Linguistic Liberties & Pathetic Epithets

I bought some “baby leeks” at the weekend. Perhaps like you me you find the whole baby vegetable thing slightly suspect (you might even consider them a rip-off and not buy them at all). I don’t totally reject the concept. Young vegetables can be more tender and it’s not unreasonable of the grower to charge a bit more for them when he could otherwise have let them grow a lot bigger and obtained a much greater yield for the same outlay (plus the fact that they’re more fiddly to pick). It’s the way retailers promote them that I take issue with.

Take those leeks. I’ve seen baby leeks before that were so small and slender they could easily have been mistaken for spring onions. But these were decidedly adolescent – or at the very least pubescent – leeks.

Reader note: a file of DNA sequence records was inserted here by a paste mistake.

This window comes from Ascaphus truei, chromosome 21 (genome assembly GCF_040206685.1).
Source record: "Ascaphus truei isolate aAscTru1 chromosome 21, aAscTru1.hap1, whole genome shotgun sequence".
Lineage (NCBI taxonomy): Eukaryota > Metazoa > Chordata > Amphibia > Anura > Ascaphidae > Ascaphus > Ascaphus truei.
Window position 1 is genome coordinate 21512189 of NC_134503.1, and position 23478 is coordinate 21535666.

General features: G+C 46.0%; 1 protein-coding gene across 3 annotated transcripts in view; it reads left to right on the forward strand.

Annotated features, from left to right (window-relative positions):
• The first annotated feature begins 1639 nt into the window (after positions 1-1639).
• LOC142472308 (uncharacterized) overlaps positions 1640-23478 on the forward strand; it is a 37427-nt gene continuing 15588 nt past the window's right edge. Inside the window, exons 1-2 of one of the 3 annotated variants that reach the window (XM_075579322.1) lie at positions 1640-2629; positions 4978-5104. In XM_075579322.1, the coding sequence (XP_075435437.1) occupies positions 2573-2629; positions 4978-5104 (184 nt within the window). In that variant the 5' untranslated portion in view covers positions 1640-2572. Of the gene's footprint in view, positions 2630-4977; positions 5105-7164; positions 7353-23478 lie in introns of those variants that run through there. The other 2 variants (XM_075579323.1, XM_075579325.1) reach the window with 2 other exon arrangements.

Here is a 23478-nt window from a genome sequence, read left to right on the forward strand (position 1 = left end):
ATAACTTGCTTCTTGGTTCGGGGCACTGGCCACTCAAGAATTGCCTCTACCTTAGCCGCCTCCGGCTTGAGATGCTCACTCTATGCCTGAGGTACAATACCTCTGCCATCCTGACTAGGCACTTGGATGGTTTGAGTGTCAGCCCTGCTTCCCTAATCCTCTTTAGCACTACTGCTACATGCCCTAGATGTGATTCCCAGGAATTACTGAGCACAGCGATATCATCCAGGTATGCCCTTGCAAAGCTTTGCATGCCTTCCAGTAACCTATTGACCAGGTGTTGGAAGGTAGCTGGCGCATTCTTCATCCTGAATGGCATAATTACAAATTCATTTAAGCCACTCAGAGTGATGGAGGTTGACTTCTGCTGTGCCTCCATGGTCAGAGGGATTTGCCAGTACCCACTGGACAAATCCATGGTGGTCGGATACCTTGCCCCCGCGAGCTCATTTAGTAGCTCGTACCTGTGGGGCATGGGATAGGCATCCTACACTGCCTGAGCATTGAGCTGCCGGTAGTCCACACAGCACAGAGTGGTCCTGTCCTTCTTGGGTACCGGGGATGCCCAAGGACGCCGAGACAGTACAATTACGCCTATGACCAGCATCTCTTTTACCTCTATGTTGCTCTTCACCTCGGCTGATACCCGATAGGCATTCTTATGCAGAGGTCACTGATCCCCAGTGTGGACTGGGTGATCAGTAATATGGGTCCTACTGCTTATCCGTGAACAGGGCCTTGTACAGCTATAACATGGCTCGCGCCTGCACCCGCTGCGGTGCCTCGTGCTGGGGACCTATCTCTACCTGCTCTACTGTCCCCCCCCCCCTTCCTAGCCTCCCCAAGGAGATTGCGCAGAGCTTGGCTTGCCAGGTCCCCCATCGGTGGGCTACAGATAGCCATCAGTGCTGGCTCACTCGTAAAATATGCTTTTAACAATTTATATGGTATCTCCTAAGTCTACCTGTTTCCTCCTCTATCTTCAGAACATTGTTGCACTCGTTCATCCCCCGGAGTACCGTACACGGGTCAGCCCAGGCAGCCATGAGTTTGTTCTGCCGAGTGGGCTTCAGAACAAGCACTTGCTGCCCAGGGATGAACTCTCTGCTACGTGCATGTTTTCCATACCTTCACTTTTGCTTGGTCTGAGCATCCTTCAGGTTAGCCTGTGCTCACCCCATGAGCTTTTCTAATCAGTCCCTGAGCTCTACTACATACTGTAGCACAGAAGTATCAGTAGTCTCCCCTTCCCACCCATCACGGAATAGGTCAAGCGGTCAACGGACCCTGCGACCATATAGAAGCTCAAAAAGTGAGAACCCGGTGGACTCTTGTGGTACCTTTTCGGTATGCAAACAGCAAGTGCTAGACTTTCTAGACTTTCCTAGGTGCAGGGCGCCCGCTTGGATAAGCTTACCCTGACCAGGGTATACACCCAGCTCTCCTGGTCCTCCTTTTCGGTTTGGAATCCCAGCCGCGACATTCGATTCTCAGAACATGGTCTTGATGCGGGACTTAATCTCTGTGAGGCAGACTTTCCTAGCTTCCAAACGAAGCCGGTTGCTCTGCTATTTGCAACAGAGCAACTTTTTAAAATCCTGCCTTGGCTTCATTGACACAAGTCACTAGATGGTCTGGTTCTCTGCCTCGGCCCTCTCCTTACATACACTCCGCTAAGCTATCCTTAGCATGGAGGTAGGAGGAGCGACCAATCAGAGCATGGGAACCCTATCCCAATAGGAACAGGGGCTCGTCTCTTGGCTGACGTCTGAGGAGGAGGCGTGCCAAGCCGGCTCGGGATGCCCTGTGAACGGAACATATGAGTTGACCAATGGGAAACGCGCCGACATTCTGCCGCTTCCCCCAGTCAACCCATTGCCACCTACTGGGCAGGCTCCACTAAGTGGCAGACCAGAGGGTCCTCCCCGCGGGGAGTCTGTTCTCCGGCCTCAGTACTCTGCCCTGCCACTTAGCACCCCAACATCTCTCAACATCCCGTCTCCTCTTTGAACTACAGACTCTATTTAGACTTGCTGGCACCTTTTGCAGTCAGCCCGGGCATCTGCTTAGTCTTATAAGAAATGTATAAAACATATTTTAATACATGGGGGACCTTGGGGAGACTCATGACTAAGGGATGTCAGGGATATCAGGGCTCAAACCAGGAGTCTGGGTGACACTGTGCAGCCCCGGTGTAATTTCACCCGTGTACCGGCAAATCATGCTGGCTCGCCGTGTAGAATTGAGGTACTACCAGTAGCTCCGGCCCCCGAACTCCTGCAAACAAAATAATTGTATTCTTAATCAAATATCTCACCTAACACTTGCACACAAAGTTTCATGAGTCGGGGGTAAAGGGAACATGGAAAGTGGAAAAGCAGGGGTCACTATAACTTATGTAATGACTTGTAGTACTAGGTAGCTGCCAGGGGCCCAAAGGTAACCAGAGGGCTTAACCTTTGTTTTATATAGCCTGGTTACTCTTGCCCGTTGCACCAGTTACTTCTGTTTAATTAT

Then there were so-called “baby bananas”. OK, compared with regular bananas they were suitably diminutive, but I’m quite certain, having seen them growing in Costa Rica and Zanzibar, that they’re actually a different cultivar from the common “Cavendish” banana and only grow to 3 or 4 inches when fully mature.

This linguistic imprecision is not just size. I also bought some rainbow chard which might more accurately be described as two-tone chard, or maybe tri-coloured chard if you allow for the green leaves as well as the red or yellow stems, but that hardly constitutes a spectrum, does it.

However, I couldn’t argue with the description “baby turnips”. They were minute. But I wasn’t tempted to buy any. A turnip is a turnip – unless you come from a region where a turnip is a swede and vice versa – and not particularly esculent.

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